Musings on what comes after “being human”
October 2, 2015 § 2 Comments
What would a world be like where no one died from cancer? Where everyone was too rational to bother with the idea of mutually assured destruction? Where populations were perfectly managed for their resources?
This would be the realm of the post-human.
Science-Fiction writers across the globe are perpetually drawn to the possibility of bettering (and some would say escaping) our humanity through science. Gene-recombination with alien species (as seen in Octavia Butler’s Dawn), robotic enhancement, and cloning the best of our race all could potentially contribute to the development of something beyond our run-of-the-mill man, aka the post-human.
But while Science-Fiction may revel in the potential of post-humanity, I for one am not so quick to assume that genetic modification can change our world into a utopia. After all, to successfully develop a post-human society, you’d have to assume that humans were capable of overcoming some of their basic flaws and systems. Big business couldn’t capitalize on certain desirable genes for profit. Individuals couldn’t reject new scientific modifications because of fear or moral conviction. Scientists would have to be wise enough to accurately predict the effects of combinations of gene modifications (if they didn’t have the help of some scientifically advanced alien third-party, of course).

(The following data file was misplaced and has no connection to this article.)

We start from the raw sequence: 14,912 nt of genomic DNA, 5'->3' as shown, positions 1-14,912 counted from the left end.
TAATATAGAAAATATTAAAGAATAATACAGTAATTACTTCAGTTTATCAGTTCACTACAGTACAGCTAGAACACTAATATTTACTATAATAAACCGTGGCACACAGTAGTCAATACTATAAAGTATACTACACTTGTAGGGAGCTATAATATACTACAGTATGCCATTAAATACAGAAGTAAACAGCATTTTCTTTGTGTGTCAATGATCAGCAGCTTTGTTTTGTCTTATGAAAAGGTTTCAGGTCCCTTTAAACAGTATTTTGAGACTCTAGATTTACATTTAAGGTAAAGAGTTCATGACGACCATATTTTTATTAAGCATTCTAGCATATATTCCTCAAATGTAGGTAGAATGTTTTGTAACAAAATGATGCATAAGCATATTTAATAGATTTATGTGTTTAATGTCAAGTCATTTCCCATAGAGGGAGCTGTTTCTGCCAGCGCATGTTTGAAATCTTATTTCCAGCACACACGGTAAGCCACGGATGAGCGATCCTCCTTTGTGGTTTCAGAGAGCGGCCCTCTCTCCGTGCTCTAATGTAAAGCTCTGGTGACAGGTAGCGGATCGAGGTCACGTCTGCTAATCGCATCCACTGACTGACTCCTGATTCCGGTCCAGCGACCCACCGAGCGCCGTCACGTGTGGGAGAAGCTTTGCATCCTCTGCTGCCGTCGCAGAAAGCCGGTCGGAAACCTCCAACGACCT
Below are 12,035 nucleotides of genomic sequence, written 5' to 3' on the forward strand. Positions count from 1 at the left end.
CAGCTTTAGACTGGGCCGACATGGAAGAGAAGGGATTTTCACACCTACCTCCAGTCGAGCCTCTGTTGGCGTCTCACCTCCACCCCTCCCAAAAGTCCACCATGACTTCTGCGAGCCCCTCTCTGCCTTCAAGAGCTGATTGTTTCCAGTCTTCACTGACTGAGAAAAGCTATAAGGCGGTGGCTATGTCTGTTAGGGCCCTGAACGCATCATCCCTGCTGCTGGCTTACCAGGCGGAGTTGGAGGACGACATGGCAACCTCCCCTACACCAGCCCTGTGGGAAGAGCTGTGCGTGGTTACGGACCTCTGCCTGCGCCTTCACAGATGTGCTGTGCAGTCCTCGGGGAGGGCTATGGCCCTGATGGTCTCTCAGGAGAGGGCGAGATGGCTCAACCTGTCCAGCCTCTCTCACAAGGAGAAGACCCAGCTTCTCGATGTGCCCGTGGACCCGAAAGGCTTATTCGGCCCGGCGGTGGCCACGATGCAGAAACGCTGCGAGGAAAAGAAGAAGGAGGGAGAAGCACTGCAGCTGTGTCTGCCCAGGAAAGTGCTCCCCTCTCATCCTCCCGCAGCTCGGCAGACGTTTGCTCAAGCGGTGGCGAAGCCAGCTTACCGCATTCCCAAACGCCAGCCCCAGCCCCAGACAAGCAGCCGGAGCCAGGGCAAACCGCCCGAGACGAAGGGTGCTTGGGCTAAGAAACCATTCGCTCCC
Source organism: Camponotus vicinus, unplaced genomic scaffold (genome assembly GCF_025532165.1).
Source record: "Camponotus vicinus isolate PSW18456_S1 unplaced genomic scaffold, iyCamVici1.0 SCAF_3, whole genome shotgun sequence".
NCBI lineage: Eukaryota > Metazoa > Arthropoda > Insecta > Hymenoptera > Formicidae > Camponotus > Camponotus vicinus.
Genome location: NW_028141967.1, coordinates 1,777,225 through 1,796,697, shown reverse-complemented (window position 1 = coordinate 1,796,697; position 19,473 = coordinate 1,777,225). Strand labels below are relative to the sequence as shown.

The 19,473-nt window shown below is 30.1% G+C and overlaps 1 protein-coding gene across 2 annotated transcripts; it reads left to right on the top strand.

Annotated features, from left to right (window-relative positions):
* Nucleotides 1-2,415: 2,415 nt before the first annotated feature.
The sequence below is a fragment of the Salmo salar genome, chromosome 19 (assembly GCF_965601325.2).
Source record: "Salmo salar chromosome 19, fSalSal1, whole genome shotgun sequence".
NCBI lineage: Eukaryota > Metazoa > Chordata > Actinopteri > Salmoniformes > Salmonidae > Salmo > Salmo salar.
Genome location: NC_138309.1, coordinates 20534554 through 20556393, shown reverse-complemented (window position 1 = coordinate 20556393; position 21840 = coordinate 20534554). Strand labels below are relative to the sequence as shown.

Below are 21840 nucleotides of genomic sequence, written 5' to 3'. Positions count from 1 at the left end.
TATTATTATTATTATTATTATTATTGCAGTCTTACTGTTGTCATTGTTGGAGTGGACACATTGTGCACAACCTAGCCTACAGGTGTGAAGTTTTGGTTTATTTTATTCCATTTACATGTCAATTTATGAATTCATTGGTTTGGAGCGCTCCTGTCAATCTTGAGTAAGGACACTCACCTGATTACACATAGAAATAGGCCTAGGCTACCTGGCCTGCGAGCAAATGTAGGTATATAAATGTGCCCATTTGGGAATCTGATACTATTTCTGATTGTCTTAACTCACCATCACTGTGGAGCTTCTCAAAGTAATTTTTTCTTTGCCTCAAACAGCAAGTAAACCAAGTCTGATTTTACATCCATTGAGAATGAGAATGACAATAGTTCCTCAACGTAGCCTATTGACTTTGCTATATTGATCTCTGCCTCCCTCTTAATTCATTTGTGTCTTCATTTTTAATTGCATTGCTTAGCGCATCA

The post-human, in this sense, may be limited to our tv screens and our imaginations, but this doesn’t limit its potential for influencing humanity’s betterment. Through the pursuit of scientific knowledge humanity learns much about the care and keeping of our race (shoutout to immunizations and gene therapy here!). Science and the idea behind the post-human can make daily reality better as we push towards a better quality of life and bettering our own biology. We may not be able to ever get past being human, but hey, post-humanity might just help us get closer and closer to our own limits.